By ERWIN CHLANDA
The NT Government is merrily pushing on with its strategy of providing spin about the planned Aboriginal art gallery rather than fact, relegating the answering of questions from the public to minders and shielding the actual players in what is described as “consultation”.
Equally distressing is the fact that the town’s native title organisation Lhere Artepe is no better although it should be the clear go-to for people seeking to consult with key Aboriginal stakeholders on the project.
Mark Crees (pictured with Ministers Lauren Moss and Dale Wakefield), the government’s “Interim Director, Project Implementation Team”, said in an interview on September 7 “we went to Lhere Artepe” and the government’s Final Consultation Report says on page 43 that “the team consulted with Lhere Artepe”.
Lhere Artepe executive office manager Robert Campbell told the Alice Springs News Online that the board has forbidden him to speak to the media although he is the organisation’s representative on the project’s National Reference Group.
The public clearly can’t expect any transparency from him on a project that has a minimum commitment from the NT Government of $50m.
Mr Campbell told the News that the chairman, Shane Lindner, is the current spokesperson of the organisation created by the Federal Court in 2002 .
We emailed him nine questions on September 27 and still have no answers although he acknowledged the receipt of the email.
These were the questions:–
• What efforts did Lhere Artepe make to ascertain its members’ views on the issues?
• What conclusion did Lhere Artepe’s management draw from these efforts?
• How were the members’ instructions, if any, implemented?
• Where and when did Lhere Artepe have contact with the government’s consultation team?
• On each occasion, who was present?
• What was discussed?
• Did Lhere Artepe say or imply to the government’s team that it accepts or rejects the government’s choice of the Anzac Hill precinct as the site for the gallery?
• Were any other sites chosen?
• Were minutes kept, and if so, please provide a copy.
Mr Lindner (pictured) may have other things on his mind; being charged with aggravated assault may be one them. The court hearing is set down for December 19.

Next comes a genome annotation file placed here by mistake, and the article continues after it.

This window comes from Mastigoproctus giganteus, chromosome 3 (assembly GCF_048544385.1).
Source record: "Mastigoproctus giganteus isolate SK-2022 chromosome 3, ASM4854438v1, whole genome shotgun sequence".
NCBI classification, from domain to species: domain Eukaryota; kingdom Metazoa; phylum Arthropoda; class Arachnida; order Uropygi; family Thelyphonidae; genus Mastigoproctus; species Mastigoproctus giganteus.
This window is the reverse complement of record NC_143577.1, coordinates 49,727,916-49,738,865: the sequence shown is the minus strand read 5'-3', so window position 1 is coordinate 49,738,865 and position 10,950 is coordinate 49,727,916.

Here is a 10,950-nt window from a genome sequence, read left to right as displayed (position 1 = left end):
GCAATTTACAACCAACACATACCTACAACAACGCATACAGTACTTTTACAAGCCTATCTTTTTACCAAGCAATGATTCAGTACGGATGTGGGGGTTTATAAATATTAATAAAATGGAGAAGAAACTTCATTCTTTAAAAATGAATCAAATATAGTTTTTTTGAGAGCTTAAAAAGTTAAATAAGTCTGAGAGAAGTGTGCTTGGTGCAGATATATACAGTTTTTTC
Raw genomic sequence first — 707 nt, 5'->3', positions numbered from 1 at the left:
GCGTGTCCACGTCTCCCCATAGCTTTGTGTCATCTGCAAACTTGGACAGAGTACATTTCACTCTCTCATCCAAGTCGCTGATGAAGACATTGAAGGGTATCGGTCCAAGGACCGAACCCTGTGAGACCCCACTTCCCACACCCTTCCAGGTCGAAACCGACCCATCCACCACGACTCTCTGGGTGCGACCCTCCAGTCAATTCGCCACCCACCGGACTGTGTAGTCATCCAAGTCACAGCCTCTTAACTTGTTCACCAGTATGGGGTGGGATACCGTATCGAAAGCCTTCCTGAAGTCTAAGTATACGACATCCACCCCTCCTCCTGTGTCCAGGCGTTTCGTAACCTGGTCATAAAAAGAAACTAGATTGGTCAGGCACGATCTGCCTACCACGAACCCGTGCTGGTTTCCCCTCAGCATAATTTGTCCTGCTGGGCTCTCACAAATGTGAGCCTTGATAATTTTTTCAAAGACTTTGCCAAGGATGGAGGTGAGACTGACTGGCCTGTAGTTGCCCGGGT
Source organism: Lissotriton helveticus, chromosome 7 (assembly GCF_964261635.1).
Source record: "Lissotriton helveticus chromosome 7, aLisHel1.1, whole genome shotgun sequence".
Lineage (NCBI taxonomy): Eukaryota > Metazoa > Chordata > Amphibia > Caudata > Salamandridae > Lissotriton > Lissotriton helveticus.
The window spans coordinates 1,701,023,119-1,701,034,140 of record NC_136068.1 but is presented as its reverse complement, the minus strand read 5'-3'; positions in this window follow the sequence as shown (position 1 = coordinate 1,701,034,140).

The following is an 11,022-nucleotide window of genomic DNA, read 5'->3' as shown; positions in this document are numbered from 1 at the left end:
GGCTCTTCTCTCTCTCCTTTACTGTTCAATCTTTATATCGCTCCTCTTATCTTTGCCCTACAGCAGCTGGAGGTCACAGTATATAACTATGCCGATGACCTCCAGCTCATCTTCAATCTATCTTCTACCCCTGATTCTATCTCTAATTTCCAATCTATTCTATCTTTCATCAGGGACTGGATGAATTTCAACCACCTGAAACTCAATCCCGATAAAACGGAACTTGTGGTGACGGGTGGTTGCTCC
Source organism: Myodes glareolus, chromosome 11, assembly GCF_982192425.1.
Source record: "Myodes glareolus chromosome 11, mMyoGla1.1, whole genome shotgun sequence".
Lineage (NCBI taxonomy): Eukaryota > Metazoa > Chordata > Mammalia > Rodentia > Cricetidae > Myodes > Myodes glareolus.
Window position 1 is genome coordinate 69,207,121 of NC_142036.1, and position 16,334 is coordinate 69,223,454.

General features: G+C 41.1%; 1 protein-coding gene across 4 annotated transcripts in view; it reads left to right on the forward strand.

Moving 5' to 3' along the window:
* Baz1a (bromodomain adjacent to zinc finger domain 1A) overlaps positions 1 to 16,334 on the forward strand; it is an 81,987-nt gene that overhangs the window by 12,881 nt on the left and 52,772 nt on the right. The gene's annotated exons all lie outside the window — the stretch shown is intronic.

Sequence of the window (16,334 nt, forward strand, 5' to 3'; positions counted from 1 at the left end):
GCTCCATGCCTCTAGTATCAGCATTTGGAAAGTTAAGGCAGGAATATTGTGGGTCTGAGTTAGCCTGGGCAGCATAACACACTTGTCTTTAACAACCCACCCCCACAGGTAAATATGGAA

The fact that he has not taken leave from the position while the criminal case against him is underway illustrates the long turmoil within the organisation.
We requested an interview with Dr Crees to get a view of the “engagement” from the government’s side.
He responded that he was “interstate” and suggested we contact a departmental officer. We suggested an interview with him by phone.
We received a response from a minder, requesting the questions.
We provided them on September 28 – questions corresponding to the ones we put to Mr Lindner.
Not a peep out of Dr Crees but we were fobbed off by the Department of Tourism and Culture with this, failing to answer any of our specific questions:–
“The local engagement team met with Lhere Artepe on a number of occasions during the three-month engagement program, to both inform them on the work undertaken to date to progress the National Aboriginal Art Gallery project, and to listen to feedback, including Aboriginal workforce and enterprise development planning.
“Lhere Artepe expressed a keen desire to continue to be involved in the project as it progresses, and the local team has committed to regular meetings with Lhere Artepe.
“Additionally, Lhere Artepe has representation on the recently announced National Reference Group that will provide advice on delivery of the project, advocate nationally and help progress the recommendations outlined in the Initial Steering Committee report on the implementation and operation of the Gallery.
“All other details of the meetings, including details of what was discussed, will not be shared in order to respect the confidentiality of those present.”
It is clear that Lhere Artepe is supposed to play a significant role in the continued development of this project.
Its Consolidated Rule Book published on the website of the Office of the Registrar or Indigenous Corporations (ORIC) includes the following under what “the corporation aims to” do for the town’s native title holders:–
Protect their native title rights and interest; advance their cultural, social, political, economic and legal interests … including by establishing appropriate legal entities to achieve these objects; support and recognise the importance of Apmereke – artweye and the Kwertengerle in relation to land and the preservation; take advantage of investment and commercial opportunities … to generate assets and funds for charitable purposes and employment opportunities.
By ERWIN CHLANDA